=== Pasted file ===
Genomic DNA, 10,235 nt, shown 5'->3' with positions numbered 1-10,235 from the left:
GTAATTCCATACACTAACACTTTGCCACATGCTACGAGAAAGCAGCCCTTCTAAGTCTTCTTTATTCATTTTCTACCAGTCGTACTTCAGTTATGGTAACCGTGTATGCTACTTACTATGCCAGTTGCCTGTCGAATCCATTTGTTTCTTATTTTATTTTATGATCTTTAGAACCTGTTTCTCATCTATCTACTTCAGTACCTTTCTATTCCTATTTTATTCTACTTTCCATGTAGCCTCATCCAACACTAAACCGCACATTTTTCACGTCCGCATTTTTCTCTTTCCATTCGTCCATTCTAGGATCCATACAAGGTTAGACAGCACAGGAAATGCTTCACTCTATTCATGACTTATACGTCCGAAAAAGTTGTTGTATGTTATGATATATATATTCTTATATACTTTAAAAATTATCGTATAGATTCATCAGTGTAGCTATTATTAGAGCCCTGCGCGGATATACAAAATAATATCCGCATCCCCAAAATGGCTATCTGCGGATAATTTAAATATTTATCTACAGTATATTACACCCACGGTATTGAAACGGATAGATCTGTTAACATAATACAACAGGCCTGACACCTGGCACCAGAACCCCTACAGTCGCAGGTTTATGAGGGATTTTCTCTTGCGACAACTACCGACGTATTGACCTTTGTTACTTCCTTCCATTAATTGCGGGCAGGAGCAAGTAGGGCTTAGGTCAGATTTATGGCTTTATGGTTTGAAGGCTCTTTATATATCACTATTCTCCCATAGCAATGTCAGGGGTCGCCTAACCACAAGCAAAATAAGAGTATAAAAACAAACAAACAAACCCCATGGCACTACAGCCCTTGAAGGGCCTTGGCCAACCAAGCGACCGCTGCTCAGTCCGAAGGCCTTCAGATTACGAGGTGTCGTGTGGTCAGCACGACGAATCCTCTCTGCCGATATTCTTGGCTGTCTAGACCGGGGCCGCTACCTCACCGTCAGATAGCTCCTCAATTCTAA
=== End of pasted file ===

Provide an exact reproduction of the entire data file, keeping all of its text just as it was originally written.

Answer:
Genomic DNA, 10,235 nt, shown 5'->3' with positions numbered 1-10,235 from the left:
GTAATTCCATACACTAACACTTTGCCACATGCTACGAGAAAGCAGCCCTTCTAAGTCTTCTTTATTCATTTTCTACCAGTCGTACTTCAGTTATGGTAACCGTGTATGCTACTTACTATGCCAGTTGCCTGTCGAATCCATTTGTTTCTTATTTTATTTTATGATCTTTAGAACCTGTTTCTCATCTATCTACTTCAGTACCTTTCTATTCCTATTTTATTCTACTTTCCATGTAGCCTCATCCAACACTAAACCGCACATTTTTCACGTCCGCATTTTTCTCTTTCCATTCGTCCATTCTAGGATCCATACAAGGTTAGACAGCACAGGAAATGCTTCACTCTATTCATGACTTATACGTCCGAAAAAGTTGTTGTATGTTATGATATATATATTCTTATATACTTTAAAAATTATCGTATAGATTCATCAGTGTAGCTATTATTAGAGCCCTGCGCGGATATACAAAATAATATCCGCATCCCCAAAATGGCTATCTGCGGATAATTTAAATATTTATCTACAGTATATTACACCCACGGTATTGAAACGGATAGATCTGTTAACATAATACAACAGGCCTGACACCTGGCACCAGAACCCCTACAGTCGCAGGTTTATGAGGGATTTTCTCTTGCGACAACTACCGACGTATTGACCTTTGTTACTTCCTTCCATTAATTGCGGGCAGGAGCAAGTAGGGCTTAGGTCAGATTTATGGCTTTATGGTTTGAAGGCTCTTTATATATCACTATTCTCCCATAGCAATGTCAGGGGTCGCCTAACCACAAGCAAAATAAGAGTATAAAAACAAACAAACAAACCCCATGGCACTACAGCCCTTGAAGGGCCTTGGCCAACCAAGCGACCGCTGCTCAGTCCGAAGGCCTTCAGATTACGAGGTGTCGTGTGGTCAGCACGACGAATCCTCTCTGCCGATATTCTTGGCTGTCTAGACCGGGGCCGCTACCTCACCGTCAGATAGCTCCTCAATTCTAA